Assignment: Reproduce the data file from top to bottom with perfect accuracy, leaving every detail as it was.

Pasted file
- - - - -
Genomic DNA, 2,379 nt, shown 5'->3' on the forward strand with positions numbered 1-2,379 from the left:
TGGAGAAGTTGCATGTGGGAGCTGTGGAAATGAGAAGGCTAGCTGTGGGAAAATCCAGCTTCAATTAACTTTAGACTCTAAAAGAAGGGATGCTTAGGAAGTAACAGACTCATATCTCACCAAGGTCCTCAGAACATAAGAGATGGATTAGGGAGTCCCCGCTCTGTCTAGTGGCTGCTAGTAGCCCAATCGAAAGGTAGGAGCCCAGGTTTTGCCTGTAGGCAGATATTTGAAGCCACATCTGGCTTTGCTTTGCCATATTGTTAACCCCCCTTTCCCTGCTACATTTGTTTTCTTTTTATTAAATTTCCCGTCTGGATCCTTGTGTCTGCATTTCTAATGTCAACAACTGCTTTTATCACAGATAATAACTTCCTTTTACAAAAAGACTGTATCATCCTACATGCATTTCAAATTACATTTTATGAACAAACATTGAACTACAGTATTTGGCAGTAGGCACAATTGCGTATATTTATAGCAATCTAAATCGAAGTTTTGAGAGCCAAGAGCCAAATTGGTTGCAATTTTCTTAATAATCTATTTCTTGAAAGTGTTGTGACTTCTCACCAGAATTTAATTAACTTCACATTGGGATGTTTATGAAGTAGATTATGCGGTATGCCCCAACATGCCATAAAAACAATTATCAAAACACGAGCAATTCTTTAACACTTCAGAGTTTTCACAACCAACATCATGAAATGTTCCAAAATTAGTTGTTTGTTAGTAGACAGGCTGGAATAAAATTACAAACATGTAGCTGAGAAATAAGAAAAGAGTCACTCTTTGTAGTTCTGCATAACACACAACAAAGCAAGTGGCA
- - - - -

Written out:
Genomic DNA, 2,379 nt, shown 5'->3' on the forward strand with positions numbered 1-2,379 from the left:
TGGAGAAGTTGCATGTGGGAGCTGTGGAAATGAGAAGGCTAGCTGTGGGAAAATCCAGCTTCAATTAACTTTAGACTCTAAAAGAAGGGATGCTTAGGAAGTAACAGACTCATATCTCACCAAGGTCCTCAGAACATAAGAGATGGATTAGGGAGTCCCCGCTCTGTCTAGTGGCTGCTAGTAGCCCAATCGAAAGGTAGGAGCCCAGGTTTTGCCTGTAGGCAGATATTTGAAGCCACATCTGGCTTTGCTTTGCCATATTGTTAACCCCCCTTTCCCTGCTACATTTGTTTTCTTTTTATTAAATTTCCCGTCTGGATCCTTGTGTCTGCATTTCTAATGTCAACAACTGCTTTTATCACAGATAATAACTTCCTTTTACAAAAAGACTGTATCATCCTACATGCATTTCAAATTACATTTTATGAACAAACATTGAACTACAGTATTTGGCAGTAGGCACAATTGCGTATATTTATAGCAATCTAAATCGAAGTTTTGAGAGCCAAGAGCCAAATTGGTTGCAATTTTCTTAATAATCTATTTCTTGAAAGTGTTGTGACTTCTCACCAGAATTTAATTAACTTCACATTGGGATGTTTATGAAGTAGATTATGCGGTATGCCCCAACATGCCATAAAAACAATTATCAAAACACGAGCAATTCTTTAACACTTCAGAGTTTTCACAACCAACATCATGAAATGTTCCAAAATTAGTTGTTTGTTAGTAGACAGGCTGGAATAAAATTACAAACATGTAGCTGAGAAATAAGAAAAGAGTCACTCTTTGTAGTTCTGCATAACACACAACAAAGCAAGTGGCA